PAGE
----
Few seasons in Utah State's football history are more important, more impressive, or more interesting than 1961.
Head coach John Ralston's third and best team in Logan, the 1961 Aggies – referred to often by newspaper men simply as the Utags – lost only one game in 11 matchups, rolling through the Skyline conference on the way to a shared league title (at the time the school's sixth conference title, and only its second in the Skyline) and a final record of 9-1-1.
The Utags finished 10th in the AP poll, their first-ever inclusion in the end-of-season voting and the only mention of Utah State in the final ballot for its first 100 years of top-level football, a streak that Gary Andersen would snap at long last in 2012. They played in high-intensity battles, from thorough and long-awaited rebukes of rivals BYU and Utah to a midseason draw with Wyoming that would ultimately cleave the conference's title belt in twain
When Utah State wasn't involved in drama of the highest order, it was shredding opponents with a nationally renowned offensive attack built on the backs of the best group of linemen the sport could offer in 1961. Ralston's Aggies, many of whom made the trek from California to Logan with their head coach when he departed from an assistant coaching position at California in 1959, forced their way into the national conversation.
They were too fast, too strong and too dominant for even the most pompous members of the old-guard college football media machine to ignore. Sports Illustrated college football columnist Merlin Hyman was among those swayed by Utah State's efforts on the gridiron, writing in his national dispatch after a 17-6 victory over Utah that the Aggies deserved consideration among the best the sport had to offer.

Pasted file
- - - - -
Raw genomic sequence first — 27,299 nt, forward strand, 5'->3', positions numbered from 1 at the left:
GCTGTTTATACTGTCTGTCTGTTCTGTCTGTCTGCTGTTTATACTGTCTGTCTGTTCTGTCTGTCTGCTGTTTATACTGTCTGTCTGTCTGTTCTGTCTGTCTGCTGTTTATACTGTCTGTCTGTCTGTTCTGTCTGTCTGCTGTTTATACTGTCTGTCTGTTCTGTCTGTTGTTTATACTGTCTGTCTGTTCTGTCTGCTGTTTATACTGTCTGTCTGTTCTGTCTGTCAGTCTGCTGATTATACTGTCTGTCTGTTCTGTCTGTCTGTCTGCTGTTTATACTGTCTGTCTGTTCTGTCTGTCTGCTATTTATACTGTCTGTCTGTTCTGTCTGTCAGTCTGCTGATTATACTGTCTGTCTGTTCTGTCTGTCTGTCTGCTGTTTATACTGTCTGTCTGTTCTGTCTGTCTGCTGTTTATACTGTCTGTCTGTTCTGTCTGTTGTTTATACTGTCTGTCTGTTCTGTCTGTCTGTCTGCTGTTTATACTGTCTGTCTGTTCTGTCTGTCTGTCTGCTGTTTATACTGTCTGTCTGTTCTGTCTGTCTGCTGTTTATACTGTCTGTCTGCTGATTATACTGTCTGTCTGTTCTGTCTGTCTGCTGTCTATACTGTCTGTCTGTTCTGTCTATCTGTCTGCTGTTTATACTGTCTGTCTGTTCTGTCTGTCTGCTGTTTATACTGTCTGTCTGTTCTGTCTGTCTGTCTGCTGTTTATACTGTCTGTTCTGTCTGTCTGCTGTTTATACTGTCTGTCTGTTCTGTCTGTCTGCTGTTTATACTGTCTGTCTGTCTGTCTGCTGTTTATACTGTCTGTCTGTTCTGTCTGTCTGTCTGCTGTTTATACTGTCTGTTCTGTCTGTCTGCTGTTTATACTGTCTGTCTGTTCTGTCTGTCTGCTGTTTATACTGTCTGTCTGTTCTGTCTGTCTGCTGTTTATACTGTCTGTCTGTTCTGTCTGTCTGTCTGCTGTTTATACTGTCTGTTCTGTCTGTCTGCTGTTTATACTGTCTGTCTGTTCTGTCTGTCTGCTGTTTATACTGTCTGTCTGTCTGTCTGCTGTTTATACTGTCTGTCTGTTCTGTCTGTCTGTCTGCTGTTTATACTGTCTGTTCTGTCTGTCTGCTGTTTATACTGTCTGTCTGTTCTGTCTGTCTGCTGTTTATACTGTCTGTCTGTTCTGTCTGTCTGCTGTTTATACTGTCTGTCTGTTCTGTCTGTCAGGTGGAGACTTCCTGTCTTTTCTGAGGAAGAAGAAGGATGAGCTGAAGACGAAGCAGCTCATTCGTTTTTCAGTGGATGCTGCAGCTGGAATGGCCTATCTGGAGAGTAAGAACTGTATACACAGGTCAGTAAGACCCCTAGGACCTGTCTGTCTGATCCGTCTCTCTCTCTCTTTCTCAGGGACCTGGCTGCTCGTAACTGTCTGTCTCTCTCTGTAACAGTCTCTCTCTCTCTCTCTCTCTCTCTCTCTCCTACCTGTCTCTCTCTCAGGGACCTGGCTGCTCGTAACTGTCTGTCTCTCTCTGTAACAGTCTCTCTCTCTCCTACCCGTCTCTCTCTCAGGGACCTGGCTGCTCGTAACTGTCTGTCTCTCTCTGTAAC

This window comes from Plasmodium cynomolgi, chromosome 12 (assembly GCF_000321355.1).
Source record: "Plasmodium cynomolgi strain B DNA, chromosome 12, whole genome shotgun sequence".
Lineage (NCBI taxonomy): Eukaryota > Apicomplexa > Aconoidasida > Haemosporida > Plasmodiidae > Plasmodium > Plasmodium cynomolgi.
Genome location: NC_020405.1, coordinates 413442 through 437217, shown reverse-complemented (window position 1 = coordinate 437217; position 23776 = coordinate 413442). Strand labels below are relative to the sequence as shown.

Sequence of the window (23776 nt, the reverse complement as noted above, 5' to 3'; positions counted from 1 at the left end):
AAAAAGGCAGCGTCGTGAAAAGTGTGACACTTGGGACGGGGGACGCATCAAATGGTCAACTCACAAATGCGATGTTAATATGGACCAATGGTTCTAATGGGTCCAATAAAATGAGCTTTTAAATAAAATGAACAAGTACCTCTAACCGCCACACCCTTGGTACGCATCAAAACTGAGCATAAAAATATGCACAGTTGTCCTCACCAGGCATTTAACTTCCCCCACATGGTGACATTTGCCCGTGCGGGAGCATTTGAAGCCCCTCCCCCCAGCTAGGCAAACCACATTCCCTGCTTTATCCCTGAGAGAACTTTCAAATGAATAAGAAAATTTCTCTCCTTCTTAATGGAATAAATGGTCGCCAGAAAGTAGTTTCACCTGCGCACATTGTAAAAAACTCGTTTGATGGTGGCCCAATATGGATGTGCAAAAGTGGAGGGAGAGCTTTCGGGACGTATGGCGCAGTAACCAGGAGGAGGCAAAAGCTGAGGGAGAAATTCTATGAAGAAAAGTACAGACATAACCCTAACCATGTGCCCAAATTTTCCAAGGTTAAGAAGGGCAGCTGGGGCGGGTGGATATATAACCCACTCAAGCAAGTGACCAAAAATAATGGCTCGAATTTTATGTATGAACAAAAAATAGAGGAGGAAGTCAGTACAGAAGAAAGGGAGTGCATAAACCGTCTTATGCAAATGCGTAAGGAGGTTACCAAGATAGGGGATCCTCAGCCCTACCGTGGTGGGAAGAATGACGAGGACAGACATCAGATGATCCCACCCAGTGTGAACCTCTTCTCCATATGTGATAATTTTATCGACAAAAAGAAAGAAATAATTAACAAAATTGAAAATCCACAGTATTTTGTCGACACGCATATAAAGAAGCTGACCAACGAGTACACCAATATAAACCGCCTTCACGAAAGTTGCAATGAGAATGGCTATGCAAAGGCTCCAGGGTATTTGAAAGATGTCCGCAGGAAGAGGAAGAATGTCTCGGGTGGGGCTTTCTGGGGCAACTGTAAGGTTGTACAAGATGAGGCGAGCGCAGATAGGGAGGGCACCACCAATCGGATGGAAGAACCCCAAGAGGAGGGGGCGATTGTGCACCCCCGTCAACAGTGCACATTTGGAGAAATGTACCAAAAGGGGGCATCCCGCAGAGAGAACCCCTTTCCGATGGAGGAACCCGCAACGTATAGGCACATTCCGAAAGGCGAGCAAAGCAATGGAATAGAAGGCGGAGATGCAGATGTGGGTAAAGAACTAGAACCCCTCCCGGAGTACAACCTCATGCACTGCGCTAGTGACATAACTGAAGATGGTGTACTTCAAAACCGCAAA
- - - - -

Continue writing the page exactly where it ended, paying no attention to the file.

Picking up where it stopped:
“Utah State's victory will certainly move it into the 10 top teams and the only question is how high," Hyman wrote. “Utah State beat Utah, which the week before beat Colorado. Colorado beat Missouri and Missouri beat Minnesota. Minnesota, ranked fourth in the nation last week, may be third now, so theoretically, Utah State should be ranked around there. At least that's the way Tommy Larscheid and Utah State see it.”
The electors saw things differently, leaving Utah State out of all top 10 polls until the very end of the season, when the Aggies finally earned their deserved acclaim, sneaking into the final spot of the top grouping.
That, too, is a critical piece of the 1961 Utah State tapestry. Despite its supremacy on either side of the football, averaging more points than any other team and allowing fewer than all but 16 defenses, this is a team that faced questions at every turn. Ralston had to grovel for a bowl bid at the end of the season, ultimately earning his side a spot in the extremely short-lived Gotham Bowl against Baylor.
Worse yet, while the Aggies ran up the score on all but one of their Skyline foes, they knew that only a year later they would be abandoned. The Skyline Conference was slated to close its doors after 1961 as the majority of its members prepared to help form the nascent Western Athletic Conference, but Utah State's invite had been lost in the mail – perhaps intercepted by a pair of in-state foes that had pushed hardest for the creation of the new league, and which didn't wish to share any of the glory with their counterparts to the north.